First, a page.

7. Guess and move on. Sometimes you just don’t know the answer. Or you know you would get it if you spent five minutes on the problem, but five minutes is too long. Staring at a problem you aren’t solving is a huge waste of time. If you’ve been working (really working) on a problem for 3 minutes, stop and ask if you will be done in 30 seconds. If the answer is no, guess and move on. And if you have been staring at a question for 60-90 seconds and still don’t know what to do, the same is true: It’s time to guess and move on.

6. Zoom out from reading comprehension passages. If a question asks about the “occipital lobe,” try literally drawing back the focus of your eyes to see the whole passage, registering each place the phrase “occipital lobe” appears. This is a skill that can be improved with practice. RC passages an take up a lot of time if you have to read through them again and again — this skill can help you find what you need without rereading.

5. Compare answer choices. Answer choices are often grouped together. Look at what makes the choices similar and what makes them different. So, if on a sentence correction question, two choices begin with “its” and three begin with “their,” you have a 2/3 split. The antecedent of the pronoun will either be singular or plural, and once you know which one is correct, you can eliminate the incorrect choices right away.

4. Pick a strategy. Sometimes there will be multiple ways to solve a problem. You can tell that testing cases will get you there, with a little work; and so will solving algebraically, although that doesn’t seem super quick either. Rather than wasting time debating the relative efficiency, just pick a strategy and stick to it.

3. Don’t solve. This one is obvious but often overlooked. Data Sufficiency problems ask you to say when you have enough information to answer the question in the prompt, not to actually compute the answer. Sometimes you need to work all the way to a solution, but often, all you need to know is how to get the solution–and whether you could do so with the information provided. In these cases, actually solving is a waste of valuable time.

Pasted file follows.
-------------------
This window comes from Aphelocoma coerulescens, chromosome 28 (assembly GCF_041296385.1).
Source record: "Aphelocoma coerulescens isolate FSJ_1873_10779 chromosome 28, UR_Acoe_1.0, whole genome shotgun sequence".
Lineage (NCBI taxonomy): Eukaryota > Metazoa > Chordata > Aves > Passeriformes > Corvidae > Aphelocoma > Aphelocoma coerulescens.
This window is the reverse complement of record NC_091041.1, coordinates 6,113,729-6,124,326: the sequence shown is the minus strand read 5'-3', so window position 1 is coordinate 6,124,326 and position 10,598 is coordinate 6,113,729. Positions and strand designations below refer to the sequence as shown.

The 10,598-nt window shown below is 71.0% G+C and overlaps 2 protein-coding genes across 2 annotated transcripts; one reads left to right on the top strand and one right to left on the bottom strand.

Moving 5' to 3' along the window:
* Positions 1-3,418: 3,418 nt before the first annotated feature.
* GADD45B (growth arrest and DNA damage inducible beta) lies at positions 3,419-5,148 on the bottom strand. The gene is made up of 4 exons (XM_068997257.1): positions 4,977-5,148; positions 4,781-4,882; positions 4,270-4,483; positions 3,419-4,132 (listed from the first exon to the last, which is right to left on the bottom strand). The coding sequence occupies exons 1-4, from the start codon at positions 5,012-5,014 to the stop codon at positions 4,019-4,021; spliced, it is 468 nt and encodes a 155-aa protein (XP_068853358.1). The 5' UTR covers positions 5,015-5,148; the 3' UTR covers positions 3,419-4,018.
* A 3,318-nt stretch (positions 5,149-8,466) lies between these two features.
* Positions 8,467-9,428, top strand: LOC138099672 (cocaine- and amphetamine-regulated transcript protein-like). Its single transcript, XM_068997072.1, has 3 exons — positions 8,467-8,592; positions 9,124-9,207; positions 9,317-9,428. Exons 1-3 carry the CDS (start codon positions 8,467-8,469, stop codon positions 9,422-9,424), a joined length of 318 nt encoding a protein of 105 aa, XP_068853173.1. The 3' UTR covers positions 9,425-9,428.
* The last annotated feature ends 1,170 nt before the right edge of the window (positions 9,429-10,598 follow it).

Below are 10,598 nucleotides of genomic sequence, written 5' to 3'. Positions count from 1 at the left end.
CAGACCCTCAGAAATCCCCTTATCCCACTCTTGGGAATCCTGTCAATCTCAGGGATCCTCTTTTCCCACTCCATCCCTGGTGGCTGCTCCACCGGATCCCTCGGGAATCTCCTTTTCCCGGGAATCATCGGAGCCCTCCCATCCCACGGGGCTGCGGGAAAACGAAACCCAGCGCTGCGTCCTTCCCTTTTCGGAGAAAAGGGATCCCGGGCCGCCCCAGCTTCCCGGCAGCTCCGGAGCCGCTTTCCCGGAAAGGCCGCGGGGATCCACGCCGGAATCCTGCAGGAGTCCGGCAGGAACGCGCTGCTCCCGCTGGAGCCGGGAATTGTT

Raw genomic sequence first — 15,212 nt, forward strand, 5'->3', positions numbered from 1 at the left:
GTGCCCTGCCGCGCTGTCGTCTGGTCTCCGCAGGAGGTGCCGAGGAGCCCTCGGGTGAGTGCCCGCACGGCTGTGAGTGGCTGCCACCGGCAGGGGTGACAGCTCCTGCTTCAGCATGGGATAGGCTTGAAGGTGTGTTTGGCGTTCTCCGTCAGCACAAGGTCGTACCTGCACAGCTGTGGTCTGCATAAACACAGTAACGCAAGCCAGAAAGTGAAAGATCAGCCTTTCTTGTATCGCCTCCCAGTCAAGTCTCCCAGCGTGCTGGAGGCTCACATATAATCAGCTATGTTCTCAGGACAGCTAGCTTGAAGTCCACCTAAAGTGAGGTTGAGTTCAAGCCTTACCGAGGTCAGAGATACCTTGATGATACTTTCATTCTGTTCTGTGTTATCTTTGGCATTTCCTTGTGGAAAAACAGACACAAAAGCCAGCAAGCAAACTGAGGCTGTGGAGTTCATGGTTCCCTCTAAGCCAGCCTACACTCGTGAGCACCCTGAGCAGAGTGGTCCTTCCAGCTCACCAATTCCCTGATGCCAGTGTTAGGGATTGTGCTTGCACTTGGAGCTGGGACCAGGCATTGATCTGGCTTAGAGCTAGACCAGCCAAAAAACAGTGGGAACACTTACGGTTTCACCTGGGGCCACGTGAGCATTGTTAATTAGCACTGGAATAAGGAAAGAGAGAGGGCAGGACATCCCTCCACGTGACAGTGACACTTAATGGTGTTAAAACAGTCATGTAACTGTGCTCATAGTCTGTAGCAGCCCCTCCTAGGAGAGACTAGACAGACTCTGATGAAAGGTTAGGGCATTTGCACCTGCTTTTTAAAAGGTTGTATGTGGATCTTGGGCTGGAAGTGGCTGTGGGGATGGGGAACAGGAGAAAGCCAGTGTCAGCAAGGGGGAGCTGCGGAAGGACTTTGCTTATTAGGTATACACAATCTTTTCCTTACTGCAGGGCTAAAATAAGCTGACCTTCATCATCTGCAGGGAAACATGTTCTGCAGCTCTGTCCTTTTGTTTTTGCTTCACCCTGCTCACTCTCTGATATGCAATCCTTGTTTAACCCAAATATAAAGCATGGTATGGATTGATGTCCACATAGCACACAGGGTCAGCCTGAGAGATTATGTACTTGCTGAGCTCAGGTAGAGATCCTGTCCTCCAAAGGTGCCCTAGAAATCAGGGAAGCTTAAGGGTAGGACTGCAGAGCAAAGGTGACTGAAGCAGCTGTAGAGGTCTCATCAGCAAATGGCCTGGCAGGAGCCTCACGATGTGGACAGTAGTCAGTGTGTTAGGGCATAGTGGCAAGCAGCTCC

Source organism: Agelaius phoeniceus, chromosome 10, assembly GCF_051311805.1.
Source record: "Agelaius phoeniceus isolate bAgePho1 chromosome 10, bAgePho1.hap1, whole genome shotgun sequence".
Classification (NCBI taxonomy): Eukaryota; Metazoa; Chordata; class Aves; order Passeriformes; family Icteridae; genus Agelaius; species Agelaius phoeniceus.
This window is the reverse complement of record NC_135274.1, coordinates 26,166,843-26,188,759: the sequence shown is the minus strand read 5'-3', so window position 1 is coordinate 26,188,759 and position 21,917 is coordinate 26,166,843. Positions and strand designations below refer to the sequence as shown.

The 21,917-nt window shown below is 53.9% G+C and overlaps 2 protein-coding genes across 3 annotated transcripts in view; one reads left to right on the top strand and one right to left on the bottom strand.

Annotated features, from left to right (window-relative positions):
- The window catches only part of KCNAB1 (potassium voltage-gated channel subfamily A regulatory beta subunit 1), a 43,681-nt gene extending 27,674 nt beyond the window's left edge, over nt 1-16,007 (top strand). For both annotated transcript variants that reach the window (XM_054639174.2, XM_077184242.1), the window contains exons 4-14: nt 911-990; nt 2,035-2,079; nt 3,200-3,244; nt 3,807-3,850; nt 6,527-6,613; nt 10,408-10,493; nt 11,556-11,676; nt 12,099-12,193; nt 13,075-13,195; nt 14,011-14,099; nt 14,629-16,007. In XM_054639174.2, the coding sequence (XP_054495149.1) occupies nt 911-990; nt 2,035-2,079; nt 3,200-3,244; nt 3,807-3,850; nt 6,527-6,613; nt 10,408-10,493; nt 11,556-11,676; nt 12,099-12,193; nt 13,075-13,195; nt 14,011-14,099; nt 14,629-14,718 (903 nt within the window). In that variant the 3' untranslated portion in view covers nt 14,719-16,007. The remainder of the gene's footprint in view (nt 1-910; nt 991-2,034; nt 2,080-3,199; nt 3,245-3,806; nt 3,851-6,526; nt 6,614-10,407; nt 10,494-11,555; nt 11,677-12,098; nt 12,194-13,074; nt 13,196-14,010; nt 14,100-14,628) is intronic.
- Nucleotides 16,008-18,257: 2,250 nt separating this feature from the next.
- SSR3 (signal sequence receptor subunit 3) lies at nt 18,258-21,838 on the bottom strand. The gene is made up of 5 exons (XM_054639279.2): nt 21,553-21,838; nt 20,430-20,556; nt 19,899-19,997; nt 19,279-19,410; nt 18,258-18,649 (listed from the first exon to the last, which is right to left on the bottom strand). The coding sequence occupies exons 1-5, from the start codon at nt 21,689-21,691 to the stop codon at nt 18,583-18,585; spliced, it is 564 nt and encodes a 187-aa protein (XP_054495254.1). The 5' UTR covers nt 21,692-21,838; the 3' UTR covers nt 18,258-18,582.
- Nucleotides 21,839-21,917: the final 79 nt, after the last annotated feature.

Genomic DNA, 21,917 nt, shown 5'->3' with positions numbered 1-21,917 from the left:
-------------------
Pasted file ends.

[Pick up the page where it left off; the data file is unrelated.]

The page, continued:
2. Be confident. If you know the right answer, stick with it. Often on, say, a Problem Solving question, you’ll need to figure out the right answer before you even get to the choices. Don’t waste time second guessing yourself when you see a different answer that looks appealing; you studied for this, you did the question properly. Select your answer and proceed to the next question.

1. Know your s#!&. This one is on the obvious side, but too important to leave off the list. The most important things you can do to prepare for the GMAT is to understand all the concepts tested and to be familiar with all the question types. There is no magic formula–the best strategy is to spend a lot of time beforehand practicing and familiarizing yourself with the various concepts and question formats.

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Kyle is a Content Developer at Knewton, where he produces and curates the learning elements of Knewton student experience. He graduated from Harvard College with an A.B. in the Comparative Study of Religion and Philosophy, and also completed some Postbaccalaureate studies at Columbia University in math and statistics. When he's not at work, Kyle likes rock climbing and trying to cook fancy vegan meals.

• N Kovynyova

great article ! thank you!

• N Kovynyova

great article ! thank you!